When are you too old for sex? Is there a time when a couple needs to settle for a “just friends” relationship, and give up the expectation of physical intimacy and eroticism?
There’s no doubt that people’s bodies change as they age. After menopause, the dropping estrogen levels in women cause thinning of the vaginal tissues and reduced lubrication, making intercourse painful for many. Although men don’t experience a similar “andropause,” their testosterone levels steadily decrease as they age. This can result in lower libido and less reliable erections. In addition, aging sometimes brings on illnesses that interfere with interest and enjoyment in sex.
In a culture that idealizes the bikini-model body, those overall physical changes that come with aging — the sagging, bagging, wrinkling and loss of youthful firmness — can also lead many people, women in particular, to feel that they just aren’t attractive and sexy anymore.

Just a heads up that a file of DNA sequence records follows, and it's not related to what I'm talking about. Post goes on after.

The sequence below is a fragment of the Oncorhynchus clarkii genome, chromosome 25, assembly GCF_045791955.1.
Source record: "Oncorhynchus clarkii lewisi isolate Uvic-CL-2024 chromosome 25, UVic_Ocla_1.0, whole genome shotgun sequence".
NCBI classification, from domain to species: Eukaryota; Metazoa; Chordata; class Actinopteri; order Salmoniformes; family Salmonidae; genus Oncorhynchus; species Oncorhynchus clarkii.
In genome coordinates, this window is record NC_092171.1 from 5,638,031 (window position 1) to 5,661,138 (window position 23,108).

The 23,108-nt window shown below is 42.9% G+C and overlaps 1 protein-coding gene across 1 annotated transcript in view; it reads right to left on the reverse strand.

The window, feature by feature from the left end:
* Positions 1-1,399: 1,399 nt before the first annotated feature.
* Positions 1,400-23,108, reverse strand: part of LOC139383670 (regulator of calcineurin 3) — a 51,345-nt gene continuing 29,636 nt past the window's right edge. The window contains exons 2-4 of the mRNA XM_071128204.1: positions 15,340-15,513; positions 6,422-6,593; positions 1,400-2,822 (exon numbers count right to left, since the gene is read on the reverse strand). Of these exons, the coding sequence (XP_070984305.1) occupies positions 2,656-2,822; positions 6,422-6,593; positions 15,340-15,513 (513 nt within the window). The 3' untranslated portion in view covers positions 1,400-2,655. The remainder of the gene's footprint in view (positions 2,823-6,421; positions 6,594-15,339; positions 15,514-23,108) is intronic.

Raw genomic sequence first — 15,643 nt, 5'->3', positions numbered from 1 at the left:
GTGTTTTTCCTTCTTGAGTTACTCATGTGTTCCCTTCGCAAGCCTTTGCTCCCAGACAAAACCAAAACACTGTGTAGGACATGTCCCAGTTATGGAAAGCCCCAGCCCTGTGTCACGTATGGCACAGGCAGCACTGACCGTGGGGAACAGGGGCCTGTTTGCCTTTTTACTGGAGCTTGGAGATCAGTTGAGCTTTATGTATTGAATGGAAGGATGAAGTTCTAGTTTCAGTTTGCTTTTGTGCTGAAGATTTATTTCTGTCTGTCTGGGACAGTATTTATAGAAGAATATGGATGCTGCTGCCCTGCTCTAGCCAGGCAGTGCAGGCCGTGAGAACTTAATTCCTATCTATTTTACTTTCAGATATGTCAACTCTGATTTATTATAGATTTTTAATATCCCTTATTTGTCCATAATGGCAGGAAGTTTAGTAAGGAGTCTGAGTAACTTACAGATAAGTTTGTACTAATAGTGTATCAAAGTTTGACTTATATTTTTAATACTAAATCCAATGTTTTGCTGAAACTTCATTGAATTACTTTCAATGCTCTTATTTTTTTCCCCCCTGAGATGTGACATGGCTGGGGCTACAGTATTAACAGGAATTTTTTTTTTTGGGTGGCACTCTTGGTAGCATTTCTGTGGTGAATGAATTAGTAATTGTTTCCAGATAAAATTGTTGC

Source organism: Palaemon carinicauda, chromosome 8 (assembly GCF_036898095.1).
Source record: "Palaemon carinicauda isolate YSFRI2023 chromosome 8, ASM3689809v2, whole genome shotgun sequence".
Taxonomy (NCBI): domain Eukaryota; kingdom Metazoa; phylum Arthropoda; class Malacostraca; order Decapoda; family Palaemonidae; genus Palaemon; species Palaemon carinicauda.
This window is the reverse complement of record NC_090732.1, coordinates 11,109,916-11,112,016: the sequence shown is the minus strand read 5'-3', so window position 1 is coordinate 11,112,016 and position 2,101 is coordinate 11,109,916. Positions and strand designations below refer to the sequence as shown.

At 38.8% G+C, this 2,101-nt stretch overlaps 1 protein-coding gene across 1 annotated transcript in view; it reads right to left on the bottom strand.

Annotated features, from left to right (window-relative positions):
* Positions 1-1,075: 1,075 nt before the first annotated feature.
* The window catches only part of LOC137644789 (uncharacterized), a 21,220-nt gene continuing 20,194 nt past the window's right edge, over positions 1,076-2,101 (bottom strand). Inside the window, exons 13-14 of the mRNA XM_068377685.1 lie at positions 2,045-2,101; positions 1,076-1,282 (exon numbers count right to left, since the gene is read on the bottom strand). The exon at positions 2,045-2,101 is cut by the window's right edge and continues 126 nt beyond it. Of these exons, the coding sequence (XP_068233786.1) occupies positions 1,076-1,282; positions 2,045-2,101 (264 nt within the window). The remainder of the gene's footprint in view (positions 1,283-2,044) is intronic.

Yet, in spite of everything, many couples continue to enjoy fulfilling sexual relationships into their 60s, 70s and beyond. A recent survey found that sexually active couples in their 70s reported having a more satisfying sexual relationship now than they did when they were in their 40s. Clearly, these folks have found a key to sexual happiness.
What’s their secret?
First, they have given up the “performance model” of sex, which puts the emphasis on erections and orgasms. Instead, they focus on sex as an opportunity for closeness and mutual pleasure, where any encounter is a success, regardless of how it ends. They communicate their needs, and aren’t reluctant to use aids for sexual enjoyment, whether it is “the little blue pill,” vibrators, lubricants or support pillows.
Finally, they accept themselves for who they are, and accept their bodies as lovable and sexual, regardless of how far from ideal they may be. All in all, that’s a pretty healthy formula for anyone who wants to enjoy a long-term sexual relationship — at any age.
Elaine Wilco is a Licensed Professional Counselor with over 20 years of experience. She maintains a private practice in Alpharetta focused on helping those with intimacy issues. Follow her at facebook.com/IntimacyAtlanta.